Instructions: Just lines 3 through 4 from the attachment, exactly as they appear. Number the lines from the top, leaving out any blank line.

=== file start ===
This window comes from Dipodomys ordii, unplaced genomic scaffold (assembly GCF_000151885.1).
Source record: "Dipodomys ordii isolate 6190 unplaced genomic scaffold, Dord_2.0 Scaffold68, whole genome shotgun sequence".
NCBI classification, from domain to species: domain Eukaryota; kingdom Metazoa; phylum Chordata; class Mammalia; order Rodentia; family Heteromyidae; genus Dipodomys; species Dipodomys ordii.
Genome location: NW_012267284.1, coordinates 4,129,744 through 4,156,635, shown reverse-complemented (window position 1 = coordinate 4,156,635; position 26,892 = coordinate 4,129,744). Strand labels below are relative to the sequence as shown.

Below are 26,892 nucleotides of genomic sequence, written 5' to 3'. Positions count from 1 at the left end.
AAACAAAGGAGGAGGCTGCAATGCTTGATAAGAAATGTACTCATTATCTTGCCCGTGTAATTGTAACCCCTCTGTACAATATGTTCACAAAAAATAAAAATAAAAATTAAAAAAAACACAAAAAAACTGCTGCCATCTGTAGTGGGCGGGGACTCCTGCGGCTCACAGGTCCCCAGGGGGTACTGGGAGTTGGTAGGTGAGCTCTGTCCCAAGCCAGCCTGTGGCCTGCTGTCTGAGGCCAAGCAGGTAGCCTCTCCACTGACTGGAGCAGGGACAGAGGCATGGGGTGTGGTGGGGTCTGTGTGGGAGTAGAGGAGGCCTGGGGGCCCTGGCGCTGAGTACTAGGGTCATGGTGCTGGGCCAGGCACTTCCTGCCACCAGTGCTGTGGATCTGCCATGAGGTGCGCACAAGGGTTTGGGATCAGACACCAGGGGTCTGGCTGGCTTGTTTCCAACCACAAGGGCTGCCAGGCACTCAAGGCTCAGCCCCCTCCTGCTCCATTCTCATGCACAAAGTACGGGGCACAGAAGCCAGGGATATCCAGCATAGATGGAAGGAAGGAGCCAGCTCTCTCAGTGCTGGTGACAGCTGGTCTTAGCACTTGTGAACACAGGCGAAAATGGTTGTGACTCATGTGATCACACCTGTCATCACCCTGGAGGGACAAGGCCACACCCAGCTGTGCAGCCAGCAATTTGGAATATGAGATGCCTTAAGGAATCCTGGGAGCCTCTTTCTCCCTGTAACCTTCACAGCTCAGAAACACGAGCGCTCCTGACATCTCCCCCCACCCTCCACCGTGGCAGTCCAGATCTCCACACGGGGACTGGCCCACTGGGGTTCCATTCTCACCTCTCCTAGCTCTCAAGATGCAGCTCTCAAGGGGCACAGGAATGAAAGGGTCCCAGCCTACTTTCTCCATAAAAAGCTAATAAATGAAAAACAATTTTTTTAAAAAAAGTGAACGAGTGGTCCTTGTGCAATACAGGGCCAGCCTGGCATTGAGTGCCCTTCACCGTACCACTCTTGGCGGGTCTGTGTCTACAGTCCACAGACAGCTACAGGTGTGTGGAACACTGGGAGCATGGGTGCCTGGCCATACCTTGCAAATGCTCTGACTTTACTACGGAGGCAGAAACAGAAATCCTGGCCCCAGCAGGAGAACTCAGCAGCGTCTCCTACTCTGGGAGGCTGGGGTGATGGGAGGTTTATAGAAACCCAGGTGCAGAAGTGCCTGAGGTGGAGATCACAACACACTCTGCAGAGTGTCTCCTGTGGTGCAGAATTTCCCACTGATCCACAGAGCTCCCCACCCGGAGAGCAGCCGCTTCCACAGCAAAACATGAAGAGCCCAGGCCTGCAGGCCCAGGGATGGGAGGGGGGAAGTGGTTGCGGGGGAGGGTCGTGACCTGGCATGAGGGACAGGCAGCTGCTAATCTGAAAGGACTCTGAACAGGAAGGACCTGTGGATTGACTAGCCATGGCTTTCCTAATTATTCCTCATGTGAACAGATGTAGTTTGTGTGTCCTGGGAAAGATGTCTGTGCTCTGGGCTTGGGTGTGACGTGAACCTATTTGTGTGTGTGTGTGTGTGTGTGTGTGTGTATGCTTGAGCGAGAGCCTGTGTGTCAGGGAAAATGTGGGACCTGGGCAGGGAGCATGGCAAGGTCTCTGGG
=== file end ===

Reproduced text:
NCBI classification, from domain to species: domain Eukaryota; kingdom Metazoa; phylum Chordata; class Mammalia; order Rodentia; family Heteromyidae; genus Dipodomys; species Dipodomys ordii.
Genome location: NW_012267284.1, coordinates 4,129,744 through 4,156,635, shown reverse-complemented (window position 1 = coordinate 4,156,635; position 26,892 = coordinate 4,129,744). Strand labels below are relative to the sequence as shown.